WASHINGTON — President-elect Joseph R. Biden Jr. said on Monday that his transition team had faced “obstruction” from the Defense Department, raising new concerns about the Trump administration’s cooperation with transition officials with just over three weeks until Inauguration Day.
“Right now, we just aren’t getting all the information that we need from the outgoing administration in key national security areas,” Mr. Biden said in Wilmington, Del., after he and Vice President-elect Kamala Harris were briefed by members of the transition’s agency review teams for agencies dealing with national security and foreign policy, like the Defense and State Departments.
“It’s nothing short, in my view, of irresponsibility,” Mr. Biden said.
In his remarks, the president-elect said that his team had “encountered roadblocks” from political leaders at the Defense Department as well as at the Office of Management and Budget. Mr. Biden emphasized the importance of a smooth transition, saying, “Right now, as our nation is in a period of transition, we need to make sure that nothing is lost in the handoff between administrations.”
“My team needs a clear picture of our force posture around the world and our operations to deter our enemies,” he continued. “We need full visibility into the budget planning underway at the Defense Department and other agencies in order to avoid any window of confusion or catch-up that our adversaries may try to exploit.”
In a statement on Monday, the acting defense secretary, Christopher C. Miller, defended the department’s level of cooperation with the Biden team. He said the department was continuing “to schedule additional meetings for the remainder of the transition and answer any and all requests for information in our purview.”
“Our D.O.D. political and career officials have been working with the utmost professionalism to support transition activities in a compressed time schedule, and they will continue to do so in a transparent and collegial manner that upholds the finest traditions of the department,” Mr. Miller said. “The American people expect nothing less, and that is what I remain committed to.”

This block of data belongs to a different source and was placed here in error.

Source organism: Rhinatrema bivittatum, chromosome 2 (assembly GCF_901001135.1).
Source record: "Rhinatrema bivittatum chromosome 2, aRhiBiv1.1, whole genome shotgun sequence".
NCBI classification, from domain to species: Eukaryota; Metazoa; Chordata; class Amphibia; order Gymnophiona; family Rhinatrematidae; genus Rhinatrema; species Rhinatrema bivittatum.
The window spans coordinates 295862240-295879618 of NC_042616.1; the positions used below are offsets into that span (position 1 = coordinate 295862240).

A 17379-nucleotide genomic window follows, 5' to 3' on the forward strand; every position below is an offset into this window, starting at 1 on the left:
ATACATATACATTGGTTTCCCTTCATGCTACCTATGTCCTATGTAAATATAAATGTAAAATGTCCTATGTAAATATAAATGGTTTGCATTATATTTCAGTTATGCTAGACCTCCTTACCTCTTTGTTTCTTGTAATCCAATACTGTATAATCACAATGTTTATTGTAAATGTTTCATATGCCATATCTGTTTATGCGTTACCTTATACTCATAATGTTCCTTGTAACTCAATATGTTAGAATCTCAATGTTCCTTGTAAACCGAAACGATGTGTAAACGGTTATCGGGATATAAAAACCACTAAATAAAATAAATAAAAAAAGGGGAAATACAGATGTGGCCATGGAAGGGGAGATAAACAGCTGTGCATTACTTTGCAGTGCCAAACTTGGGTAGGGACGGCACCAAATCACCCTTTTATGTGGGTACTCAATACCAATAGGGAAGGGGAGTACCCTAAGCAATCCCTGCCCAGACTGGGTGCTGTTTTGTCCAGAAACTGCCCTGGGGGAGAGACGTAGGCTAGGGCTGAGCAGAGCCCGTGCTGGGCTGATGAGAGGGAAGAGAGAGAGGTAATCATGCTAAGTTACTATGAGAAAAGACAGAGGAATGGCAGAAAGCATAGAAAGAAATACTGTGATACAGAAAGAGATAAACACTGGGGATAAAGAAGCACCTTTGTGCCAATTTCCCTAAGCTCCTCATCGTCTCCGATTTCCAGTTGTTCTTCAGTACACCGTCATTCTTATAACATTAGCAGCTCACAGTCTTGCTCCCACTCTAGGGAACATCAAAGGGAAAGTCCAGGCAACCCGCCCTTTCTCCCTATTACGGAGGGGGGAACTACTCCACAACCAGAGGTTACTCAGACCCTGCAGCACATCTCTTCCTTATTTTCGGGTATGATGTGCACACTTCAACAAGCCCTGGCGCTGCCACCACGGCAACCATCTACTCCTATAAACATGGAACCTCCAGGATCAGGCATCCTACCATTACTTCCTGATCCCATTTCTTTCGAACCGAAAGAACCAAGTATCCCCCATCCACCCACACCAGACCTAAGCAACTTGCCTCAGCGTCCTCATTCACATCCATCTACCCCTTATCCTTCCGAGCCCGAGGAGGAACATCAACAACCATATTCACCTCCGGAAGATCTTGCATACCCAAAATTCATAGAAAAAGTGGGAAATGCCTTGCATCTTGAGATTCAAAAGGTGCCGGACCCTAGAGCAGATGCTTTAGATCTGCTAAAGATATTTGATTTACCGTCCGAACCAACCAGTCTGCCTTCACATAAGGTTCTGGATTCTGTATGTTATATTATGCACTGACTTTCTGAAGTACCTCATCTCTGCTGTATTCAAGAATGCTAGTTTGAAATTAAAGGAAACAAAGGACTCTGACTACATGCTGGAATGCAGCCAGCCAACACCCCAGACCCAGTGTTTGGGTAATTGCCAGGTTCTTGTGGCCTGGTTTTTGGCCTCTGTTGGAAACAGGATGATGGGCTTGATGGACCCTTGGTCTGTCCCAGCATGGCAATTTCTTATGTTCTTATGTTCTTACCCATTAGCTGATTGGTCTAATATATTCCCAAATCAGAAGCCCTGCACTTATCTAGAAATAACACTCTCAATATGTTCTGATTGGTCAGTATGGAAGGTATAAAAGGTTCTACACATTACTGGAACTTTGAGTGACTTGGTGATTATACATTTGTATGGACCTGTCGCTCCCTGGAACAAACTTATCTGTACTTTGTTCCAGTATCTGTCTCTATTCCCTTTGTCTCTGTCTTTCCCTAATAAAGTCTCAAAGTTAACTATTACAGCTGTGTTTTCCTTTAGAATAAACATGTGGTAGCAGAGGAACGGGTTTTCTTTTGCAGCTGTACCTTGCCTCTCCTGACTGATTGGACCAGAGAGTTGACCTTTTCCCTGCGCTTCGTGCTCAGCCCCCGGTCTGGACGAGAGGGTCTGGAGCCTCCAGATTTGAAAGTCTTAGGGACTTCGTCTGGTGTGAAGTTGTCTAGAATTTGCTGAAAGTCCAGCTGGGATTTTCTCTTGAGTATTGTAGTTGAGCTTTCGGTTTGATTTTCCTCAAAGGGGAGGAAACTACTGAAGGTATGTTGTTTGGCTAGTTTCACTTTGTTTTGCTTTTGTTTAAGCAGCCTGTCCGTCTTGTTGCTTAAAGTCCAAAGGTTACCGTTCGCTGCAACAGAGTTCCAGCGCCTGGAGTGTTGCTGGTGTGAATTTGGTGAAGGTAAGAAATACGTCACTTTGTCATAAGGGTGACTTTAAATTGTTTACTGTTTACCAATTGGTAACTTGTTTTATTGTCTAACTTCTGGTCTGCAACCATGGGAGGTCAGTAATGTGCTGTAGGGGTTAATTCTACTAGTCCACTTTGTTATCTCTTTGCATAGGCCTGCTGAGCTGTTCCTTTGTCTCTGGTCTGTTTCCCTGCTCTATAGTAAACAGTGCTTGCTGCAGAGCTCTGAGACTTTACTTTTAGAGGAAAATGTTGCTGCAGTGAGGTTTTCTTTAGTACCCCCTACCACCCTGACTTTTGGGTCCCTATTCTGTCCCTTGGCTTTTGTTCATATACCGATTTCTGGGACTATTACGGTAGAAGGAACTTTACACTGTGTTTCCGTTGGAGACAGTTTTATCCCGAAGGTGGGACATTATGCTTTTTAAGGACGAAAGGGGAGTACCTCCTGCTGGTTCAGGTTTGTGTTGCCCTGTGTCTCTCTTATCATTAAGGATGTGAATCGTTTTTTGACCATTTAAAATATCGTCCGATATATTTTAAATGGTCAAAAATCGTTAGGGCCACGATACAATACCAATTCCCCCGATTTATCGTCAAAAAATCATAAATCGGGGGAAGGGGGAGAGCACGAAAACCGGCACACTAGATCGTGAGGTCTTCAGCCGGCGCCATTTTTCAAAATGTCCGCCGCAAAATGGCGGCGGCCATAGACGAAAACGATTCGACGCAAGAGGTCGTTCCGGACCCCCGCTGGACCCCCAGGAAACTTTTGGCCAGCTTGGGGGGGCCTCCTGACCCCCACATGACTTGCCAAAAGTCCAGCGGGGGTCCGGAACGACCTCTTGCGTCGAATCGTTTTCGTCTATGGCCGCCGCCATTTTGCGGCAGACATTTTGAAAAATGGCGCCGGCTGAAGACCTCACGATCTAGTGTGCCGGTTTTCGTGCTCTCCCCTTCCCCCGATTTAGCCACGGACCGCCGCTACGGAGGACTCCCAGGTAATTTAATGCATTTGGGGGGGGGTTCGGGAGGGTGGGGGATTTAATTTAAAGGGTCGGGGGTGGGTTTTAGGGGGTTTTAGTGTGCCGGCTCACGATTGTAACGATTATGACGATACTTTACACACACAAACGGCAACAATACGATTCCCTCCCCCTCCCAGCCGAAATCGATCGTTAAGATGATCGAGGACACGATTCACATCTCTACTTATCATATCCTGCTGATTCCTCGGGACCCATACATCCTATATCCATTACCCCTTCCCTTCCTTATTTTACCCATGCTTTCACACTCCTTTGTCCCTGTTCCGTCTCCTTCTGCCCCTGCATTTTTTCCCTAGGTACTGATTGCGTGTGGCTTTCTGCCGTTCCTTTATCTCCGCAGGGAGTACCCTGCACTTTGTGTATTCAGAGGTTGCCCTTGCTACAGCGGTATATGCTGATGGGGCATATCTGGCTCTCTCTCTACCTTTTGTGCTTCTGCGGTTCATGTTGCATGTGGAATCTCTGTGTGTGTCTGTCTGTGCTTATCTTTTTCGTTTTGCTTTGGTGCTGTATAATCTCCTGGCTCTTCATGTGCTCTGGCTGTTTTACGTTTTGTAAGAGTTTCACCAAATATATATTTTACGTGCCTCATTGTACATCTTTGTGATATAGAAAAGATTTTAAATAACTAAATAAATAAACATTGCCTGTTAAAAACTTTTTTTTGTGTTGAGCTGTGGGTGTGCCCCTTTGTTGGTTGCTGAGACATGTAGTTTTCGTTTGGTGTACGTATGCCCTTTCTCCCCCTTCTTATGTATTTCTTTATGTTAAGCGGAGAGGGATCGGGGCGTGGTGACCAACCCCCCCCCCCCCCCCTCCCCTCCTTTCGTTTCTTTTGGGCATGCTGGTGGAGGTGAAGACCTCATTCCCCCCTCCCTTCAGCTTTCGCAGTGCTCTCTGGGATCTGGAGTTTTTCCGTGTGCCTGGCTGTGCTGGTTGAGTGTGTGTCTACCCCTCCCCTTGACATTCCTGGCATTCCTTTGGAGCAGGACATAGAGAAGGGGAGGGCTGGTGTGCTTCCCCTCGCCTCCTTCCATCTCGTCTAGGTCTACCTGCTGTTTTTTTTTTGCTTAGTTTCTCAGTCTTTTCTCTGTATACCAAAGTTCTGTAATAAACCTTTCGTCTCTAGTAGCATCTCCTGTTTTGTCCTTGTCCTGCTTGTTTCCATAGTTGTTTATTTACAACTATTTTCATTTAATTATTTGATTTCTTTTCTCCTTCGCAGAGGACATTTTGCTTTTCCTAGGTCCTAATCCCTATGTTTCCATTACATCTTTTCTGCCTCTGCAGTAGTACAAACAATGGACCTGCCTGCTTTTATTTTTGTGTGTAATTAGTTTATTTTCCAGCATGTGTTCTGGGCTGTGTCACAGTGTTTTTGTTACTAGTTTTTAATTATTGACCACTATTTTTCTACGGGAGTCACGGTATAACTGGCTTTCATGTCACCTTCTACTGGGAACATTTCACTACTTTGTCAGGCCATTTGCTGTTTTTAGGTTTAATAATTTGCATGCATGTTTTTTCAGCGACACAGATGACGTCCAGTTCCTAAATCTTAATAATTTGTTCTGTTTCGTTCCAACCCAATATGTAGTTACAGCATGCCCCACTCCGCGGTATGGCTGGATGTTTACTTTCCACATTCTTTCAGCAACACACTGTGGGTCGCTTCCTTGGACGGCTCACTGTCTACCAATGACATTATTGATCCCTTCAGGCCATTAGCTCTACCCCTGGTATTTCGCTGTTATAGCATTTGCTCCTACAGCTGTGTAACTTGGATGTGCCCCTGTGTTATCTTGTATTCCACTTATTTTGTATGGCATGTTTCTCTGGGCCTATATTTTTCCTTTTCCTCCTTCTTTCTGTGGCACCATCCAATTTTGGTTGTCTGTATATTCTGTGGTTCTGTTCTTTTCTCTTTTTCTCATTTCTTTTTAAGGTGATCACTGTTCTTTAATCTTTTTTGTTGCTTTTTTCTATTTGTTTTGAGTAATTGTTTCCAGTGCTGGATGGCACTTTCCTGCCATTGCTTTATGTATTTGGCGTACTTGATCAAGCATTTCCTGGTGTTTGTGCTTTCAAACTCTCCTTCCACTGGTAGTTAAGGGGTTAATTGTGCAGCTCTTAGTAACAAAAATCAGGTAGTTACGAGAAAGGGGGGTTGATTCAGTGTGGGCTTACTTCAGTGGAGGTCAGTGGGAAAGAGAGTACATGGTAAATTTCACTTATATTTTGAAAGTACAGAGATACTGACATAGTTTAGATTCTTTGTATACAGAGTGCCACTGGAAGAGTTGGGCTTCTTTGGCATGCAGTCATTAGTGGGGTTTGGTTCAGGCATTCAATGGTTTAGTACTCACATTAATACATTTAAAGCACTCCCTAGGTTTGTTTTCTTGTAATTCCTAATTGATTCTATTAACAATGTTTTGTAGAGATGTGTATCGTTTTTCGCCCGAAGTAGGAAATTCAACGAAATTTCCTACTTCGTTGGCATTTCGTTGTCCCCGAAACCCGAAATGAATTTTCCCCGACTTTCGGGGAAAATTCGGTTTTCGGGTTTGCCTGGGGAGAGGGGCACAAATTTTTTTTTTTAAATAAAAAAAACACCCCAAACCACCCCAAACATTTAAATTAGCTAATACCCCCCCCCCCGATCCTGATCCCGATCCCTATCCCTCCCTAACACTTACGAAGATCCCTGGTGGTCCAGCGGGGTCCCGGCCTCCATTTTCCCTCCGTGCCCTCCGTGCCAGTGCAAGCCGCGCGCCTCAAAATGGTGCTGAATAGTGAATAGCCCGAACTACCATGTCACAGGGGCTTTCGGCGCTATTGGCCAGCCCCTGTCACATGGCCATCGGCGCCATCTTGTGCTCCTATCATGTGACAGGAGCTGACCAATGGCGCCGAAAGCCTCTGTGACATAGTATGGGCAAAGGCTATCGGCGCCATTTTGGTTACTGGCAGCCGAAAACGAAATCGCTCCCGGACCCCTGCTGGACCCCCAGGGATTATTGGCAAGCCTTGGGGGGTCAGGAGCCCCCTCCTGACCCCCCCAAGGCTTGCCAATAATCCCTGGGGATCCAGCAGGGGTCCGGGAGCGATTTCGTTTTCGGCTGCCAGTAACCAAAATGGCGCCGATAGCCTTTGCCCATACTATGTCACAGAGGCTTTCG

The Biden transition was hamstrung at the outset by the Trump administration’s delay in formally designating Mr. Biden as the apparent winner of the election. The head of the General Services Administration did not take that step until Nov. 23.
More recently, Mr. Biden and his team have complained about their dealings with the Pentagon in particular.
A week before Christmas, Yohannes Abraham, the executive director of the Biden transition, said that the president-elect’s team had encountered “isolated resistance in some corners, including from political appointees within the Department of Defense.” He expressed concern about what he described as “an abrupt halt in the already limited cooperation there.”
Mr. Miller had cited a “mutually agreed-upon holiday pause,” but Mr. Abraham said that no such agreement had been made.
And last week, during an event at which Mr. Biden criticized President Trump for playing down the Russian hacking of the federal government and private companies, Mr. Biden said, “The Defense Department won’t even brief us on many things.” The department responded by calling that claim “patently false.”
After Mr. Trump’s postelection firing of Defense Secretary Mark T. Esper and a purge of the department’s senior leadership, the Pentagon was put under the political control of several Trump loyalists, including Kashyap Patel, Mr. Miller’s chief of staff, who is best known for his efforts to discredit the Russia investigation when he was a Republican congressional aide.
But even as Mr. Biden complained on Monday about a lack of cooperation from some political appointees in the Trump administration, he also offered praise for career federal government employees who have worked with members of his transition. “For some agencies, our teams received exemplary cooperation from the career staff,” he said.
Mr. Biden also offered a downbeat assessment of the toll that four years of Mr. Trump’s presidency had taken on the country’s national security apparatus.
“The truth is, many of the agencies that are critical to our security have incurred enormous damage,” the president-elect said. “Many of them have been hollowed out — in personnel, capacity and in morale.”
Mr. Biden has emphasized a promise to rebuild alliances and restore the United States’ standing in the world, and he has already named most of his top foreign policy and national security officials — though he has yet to announce his choice to lead the C.I.A.
Since winning the election, the president-elect has had calls with a long list of foreign leaders, and in his remarks on Monday, he reiterated his desire to repair relationships that had been damaged during the Trump administration.
“Right now, there’s an enormous vacuum,” Mr. Biden said. “We’re going to have to regain the trust and confidence of a world that has begun to find ways to work around us or work without us.”
Michael Crowley contributed reporting.